This article examines the status of the new lex mercatoria within the Sudanese legal system. Its thesis is that the Sudanese legal system is capable of accommodating this rising new lex mercatoria as an autonomous legal order and that Sudanese courts have shown a considerable willingness to apply its rules. This thesis is examined and data proved through identifying the legal and jurisprudential basis for the enforcement of the new lex by Sudanese courts. Thereafter, this is further fostered by examining the Sudanese judicial application of this law.
Ibid. pp. 291-292. See some of his latest works: B. Goldman “The ‘New’ Law Merchant and the ‘Old’: Sources Content and Legitimacy” in: T.E. Carbonneau (ed.) Lex Mercatoria and Arbitration: Discussion of the New Law Merchant (New York: Transnational Juris Publications 1990).
Dalhuisensupra note 1 at 292-293.
Goode et al.supra note 10 at 4.
Ibid. p. 6. In spite of their insistence in this restricted use of the term lex mercatoria they were nearly obliged to surrender to the main stream when they stated in page 25 that “... a number of scholars equate the lex mercatoria with transnational commercial law so what is discussed in the ensuing paragraphs is examined in much of the literature under the label lex mercatoria or the new law merchant”.
Dalhuisensupra note 1 at 192.
Dalhuisensupra note 1 at 193-194. For elaboration on the debate on the degree of certainty as a prerequisite for the creation of this new legal order see p. 193.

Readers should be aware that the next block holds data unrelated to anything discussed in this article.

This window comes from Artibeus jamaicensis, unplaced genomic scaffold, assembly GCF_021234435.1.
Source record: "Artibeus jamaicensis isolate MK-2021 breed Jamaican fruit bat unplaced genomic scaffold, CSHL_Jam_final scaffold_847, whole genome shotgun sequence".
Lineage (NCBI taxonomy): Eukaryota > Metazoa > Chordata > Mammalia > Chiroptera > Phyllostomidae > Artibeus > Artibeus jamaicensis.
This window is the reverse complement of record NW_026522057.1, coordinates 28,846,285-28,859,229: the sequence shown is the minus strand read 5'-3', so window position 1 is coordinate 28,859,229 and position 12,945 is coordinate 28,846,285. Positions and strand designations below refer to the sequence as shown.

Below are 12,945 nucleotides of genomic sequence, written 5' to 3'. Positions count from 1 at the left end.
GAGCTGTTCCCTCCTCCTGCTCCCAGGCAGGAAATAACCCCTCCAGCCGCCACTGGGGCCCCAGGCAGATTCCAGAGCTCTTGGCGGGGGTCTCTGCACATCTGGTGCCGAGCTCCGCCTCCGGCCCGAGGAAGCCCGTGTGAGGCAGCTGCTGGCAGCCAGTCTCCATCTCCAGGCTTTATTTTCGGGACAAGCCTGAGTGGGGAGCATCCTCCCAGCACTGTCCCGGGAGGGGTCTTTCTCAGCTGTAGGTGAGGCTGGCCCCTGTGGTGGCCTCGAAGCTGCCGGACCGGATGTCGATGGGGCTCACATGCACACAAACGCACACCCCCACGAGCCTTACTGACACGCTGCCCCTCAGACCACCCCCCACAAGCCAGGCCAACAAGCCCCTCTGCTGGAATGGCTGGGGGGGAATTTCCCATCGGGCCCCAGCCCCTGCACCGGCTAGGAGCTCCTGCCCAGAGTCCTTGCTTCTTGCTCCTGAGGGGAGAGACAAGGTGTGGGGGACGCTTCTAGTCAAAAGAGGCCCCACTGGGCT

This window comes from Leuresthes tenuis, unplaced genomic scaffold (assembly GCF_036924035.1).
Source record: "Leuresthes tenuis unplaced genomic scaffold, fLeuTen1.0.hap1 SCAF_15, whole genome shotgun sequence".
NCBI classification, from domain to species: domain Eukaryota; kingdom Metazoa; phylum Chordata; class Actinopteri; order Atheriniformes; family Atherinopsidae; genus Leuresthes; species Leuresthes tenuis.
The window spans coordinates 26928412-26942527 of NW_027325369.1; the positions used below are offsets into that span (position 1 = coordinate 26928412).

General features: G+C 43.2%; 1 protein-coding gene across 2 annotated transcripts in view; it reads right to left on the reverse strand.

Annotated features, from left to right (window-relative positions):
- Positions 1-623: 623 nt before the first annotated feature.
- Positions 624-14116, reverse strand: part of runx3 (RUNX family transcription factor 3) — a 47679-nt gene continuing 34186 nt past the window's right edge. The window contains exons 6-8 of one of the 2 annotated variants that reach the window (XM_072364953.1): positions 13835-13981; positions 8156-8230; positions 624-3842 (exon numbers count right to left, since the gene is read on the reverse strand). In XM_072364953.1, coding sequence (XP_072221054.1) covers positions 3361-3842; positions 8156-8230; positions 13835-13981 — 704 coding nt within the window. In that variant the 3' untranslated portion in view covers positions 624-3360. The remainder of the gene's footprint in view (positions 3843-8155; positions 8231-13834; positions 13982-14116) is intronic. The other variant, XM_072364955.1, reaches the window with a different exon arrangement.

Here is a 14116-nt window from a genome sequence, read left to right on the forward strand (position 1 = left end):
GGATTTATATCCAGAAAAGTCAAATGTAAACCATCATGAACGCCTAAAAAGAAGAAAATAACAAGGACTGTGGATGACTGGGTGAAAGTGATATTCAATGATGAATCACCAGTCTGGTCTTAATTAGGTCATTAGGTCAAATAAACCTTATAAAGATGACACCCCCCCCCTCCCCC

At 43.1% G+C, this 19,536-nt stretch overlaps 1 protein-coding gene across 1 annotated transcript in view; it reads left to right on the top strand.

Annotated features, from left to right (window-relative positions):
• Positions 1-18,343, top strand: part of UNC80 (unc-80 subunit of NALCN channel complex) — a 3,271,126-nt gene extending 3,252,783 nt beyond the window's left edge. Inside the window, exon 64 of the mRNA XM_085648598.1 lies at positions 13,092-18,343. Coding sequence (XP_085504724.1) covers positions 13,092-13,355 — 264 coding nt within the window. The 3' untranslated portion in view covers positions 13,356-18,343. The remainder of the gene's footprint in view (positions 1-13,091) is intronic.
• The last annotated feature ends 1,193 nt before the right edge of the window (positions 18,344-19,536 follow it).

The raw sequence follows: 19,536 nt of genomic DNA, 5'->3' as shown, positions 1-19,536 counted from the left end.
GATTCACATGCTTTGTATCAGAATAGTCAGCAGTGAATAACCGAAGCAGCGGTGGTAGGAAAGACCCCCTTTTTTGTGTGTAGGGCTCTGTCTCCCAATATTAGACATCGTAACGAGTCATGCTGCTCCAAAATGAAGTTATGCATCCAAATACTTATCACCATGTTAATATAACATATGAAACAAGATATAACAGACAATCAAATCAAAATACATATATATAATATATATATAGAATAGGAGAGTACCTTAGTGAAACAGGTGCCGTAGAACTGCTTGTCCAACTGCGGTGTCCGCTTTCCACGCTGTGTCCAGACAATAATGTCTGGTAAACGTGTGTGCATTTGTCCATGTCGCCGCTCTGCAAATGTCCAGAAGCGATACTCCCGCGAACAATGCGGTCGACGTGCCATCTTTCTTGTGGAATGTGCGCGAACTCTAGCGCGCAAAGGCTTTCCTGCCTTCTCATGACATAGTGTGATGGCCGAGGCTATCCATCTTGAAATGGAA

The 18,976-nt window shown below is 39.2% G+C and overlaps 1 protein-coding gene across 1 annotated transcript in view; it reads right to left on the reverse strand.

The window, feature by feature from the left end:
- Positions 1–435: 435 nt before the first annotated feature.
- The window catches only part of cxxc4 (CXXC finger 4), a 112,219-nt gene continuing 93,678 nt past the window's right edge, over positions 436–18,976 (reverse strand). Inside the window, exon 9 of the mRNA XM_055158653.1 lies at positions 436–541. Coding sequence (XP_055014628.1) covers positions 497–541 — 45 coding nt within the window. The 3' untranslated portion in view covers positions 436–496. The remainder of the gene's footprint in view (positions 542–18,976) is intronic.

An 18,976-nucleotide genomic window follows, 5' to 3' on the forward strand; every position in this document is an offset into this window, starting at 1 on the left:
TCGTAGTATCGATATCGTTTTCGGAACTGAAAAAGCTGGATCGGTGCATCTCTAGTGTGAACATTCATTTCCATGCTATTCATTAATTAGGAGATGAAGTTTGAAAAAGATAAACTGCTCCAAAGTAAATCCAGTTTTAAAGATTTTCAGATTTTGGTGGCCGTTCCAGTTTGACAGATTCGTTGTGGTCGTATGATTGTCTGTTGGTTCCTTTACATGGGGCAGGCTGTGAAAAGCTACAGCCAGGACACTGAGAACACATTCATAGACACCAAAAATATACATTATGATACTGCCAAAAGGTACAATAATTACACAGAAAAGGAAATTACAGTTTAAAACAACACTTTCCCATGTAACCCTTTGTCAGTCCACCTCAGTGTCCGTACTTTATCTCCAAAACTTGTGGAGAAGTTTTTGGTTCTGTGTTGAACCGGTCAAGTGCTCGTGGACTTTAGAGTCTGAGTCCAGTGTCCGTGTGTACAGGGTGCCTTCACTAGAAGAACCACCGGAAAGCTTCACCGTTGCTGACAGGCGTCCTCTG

Ibid. p. 201.
G. Bamodu“Extra-national legal principles in the global village: a conceptual examination of transnational law”Int.alr 4 (2001): 1 16.
Dalhuisensupra note 1 at 301. See also J. Dalhuisen “The operation of the international commercial and financial legal order: the lex mercatoria and its application—moving from the theories of legal positivism and formalism to the practicalities of legal pluralism and dynamism” E.B.L. Rev. 19(5) (2008): 985.
Then was Judge Bingham (1982) 1wlr 961.
6 (1984) 3wlr 241.
7 (1987) 3wlr 1023.
Ibid. p. 245.
Dalhuisensupra note 1 at 209-213.
See the Interim Constitution of Sudan2005Article 5(1) and the Judgments (Basic Rules) Act 1983.
Ibid. p. 370.
L.M. Al-Rimawi“Relevance of Sharīʿah as a legislative source in a modern Arab legal context: a brief constitutional synopsis with emphasis on selected commercial aspects”Comp. Law32(2) (2011): 57 64.
N.M. Tabari“Islamic finance and the modern world: the legal principles governing Islamic finance in international trade”Comp. Lawyer31(8) (2010): 249. It is stated that “Prohibition of Ribā requires that any reward or return should be accompanied by undertaking a level of risk and liability. Thus there can be no reward for time preference alone. Prohibition of Gharar forbids contracting under conditions of excessive uncertainty and unacceptable levels of risk”.
See Mustafasupra note 3; Tier supra note 6; See supra Section 2 for detailed consideration of this provision.
9 (2002) sljr 130.
0 (2001) sljr p. 186. See also Saʾeed Mohammed Ahmed v. Sebaira Enterprises (2008) sljr 209.
See in general Angladesupra note 7.
The Arbitration Act2005s. 31. This law is generally based on uncitral Model Law of arbitration. In fact this section is almost a reproduction of Article 28(4) of uncitral Model Law. Among the countries which follow this Model Law at least in The Netherlands the official comment referred to the lex mercatoria as covered by this provision. See Dalhuisen supra note 1 at 318 footnotes.